It's daunting enough to admit we are reliving a subconscious program, but there's more. Can you see the second reason we self-sabotage and relive the cycle: if we accept the truth and pursue our authentic self, we give up attachment to our parents. If we heal, admit our secrets, become what we want, and succeed, we lose attachment. Remember, we became all of those things so our parents wouldn't leave us. This may not make sense at first but think: what happens in a riot? People are mad at the police and government but destroy their own neighborhood and themselves: this is proof of the worst-day cycle. How do we celebrate as a culture? We get drunk, stoned, over-eat, victimize, destroy, and self-sabotage. Then, we repeat the self-sabotage and go into denial, saying these things aren't true, I am not relieving the pain from the past against myself? I didn't create a false persona to gain attachment; I know who I am. Are you sure? What happened the last time you got drunk? You woke up hungover the next day, tell your kids you can't play, boom: the kids feel rejected, and now the cycle has passed onto them. They can't comprehend hangovers, only that mom or dad abandoned them. Do you remember how they tried to modify their behavior to get your attention/attachment and love? Can you now see how you did the same thing in your childhood?

We're all perfectly imperfect: we can't stop the cycle. But we can take ownership of our actions and choices and do the work to conquer the cycle. As a society, we need to talk about it openly with ourselves, friends, and family. We need to make it OK to end the cycle. If you're honest with yourself, you'll see we do all of this – everyone. I know it's scary, but this is how we get our self-esteem back. If we can't admit the truth, we have low self-esteem – we need to confront the pain, darkness, and pain. It hurts, but you will be in reality and gain self-esteem. It's the recovery process. It's how you get your authentic self back. You did the best you could with the information you had at the time. Now that you have new and better information, you can do something about it.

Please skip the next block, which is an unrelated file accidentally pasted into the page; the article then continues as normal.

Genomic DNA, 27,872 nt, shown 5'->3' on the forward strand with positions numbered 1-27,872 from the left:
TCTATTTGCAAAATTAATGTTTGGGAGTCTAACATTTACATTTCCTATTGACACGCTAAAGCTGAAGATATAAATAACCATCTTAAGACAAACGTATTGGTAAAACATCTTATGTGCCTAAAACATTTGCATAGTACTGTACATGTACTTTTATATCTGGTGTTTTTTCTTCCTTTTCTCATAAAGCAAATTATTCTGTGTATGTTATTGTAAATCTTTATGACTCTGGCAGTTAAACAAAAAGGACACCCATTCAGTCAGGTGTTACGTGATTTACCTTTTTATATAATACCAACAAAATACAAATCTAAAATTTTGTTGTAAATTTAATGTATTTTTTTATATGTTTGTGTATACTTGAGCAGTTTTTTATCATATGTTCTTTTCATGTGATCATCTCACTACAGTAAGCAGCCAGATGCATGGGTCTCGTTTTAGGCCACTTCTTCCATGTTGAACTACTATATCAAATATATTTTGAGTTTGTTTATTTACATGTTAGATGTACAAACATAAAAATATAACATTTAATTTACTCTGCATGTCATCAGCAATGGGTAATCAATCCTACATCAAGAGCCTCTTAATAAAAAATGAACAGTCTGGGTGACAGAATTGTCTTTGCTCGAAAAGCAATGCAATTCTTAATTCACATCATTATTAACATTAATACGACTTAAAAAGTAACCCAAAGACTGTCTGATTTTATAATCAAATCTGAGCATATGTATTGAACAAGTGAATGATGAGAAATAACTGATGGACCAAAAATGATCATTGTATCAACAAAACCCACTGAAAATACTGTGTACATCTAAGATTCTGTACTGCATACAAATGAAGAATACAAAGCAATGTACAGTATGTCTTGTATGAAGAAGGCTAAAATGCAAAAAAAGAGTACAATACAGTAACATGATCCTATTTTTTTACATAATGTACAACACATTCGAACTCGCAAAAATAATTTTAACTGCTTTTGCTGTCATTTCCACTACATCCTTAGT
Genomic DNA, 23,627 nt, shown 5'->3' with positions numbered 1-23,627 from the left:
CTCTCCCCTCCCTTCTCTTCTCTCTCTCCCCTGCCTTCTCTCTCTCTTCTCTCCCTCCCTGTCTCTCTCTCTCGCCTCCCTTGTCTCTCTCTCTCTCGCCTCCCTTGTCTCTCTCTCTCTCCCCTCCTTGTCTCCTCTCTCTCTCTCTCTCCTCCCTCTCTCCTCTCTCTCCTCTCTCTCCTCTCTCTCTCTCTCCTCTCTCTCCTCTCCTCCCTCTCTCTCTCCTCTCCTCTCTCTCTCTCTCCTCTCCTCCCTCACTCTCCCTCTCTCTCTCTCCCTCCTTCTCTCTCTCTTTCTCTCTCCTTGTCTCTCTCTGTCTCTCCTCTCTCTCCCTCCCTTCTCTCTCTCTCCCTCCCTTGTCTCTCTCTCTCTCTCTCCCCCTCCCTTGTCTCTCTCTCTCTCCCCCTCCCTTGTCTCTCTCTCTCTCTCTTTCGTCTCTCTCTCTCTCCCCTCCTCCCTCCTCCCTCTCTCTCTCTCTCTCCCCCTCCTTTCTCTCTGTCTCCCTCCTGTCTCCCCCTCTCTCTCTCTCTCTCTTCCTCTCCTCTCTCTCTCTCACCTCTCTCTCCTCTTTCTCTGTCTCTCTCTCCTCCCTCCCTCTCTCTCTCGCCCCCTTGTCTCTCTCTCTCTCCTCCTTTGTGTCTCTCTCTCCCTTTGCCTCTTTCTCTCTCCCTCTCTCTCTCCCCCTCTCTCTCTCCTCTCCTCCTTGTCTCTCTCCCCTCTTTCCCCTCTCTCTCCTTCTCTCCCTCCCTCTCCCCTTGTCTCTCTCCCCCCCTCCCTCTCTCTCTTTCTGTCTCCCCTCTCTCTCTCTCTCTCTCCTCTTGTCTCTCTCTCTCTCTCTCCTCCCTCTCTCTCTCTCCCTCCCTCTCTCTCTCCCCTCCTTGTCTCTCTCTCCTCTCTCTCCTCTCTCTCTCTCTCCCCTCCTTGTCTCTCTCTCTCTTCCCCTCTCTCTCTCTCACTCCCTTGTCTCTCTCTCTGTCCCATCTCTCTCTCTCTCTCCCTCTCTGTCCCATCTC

This may be the first day in your life you actually have a choice to pursue your greatness: therefore, you are not to blame for any of your imperfections. You can't be blamed for doing something you weren't even aware of. But now you have a choice: will you relive that pain against yourself or make a change to learn about this, do the work, recover, and end the cycle?

If you want to make that choice, the process is pretty simple: become an expert in the worst day cycle. To do that, pick up my book. I lay out the exact process much more profound than I just did. Next, gain emotional mastery. My book will help give you the tools to achieve emotional mastery. Step three is to get out of denial and admit your trauma. Step four, become an expert in your fear, shame, and denial.

Every person who's done this process has reclaimed their authentic self: it has never failed. When there's no denial, there's truth, self-esteem, self-love, and authenticity. Or, as I like to call it, Our Greatness.

Enjoy The Journey! 🕺🏼

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Healing TraumaEmotional MasterySelf-LoveFear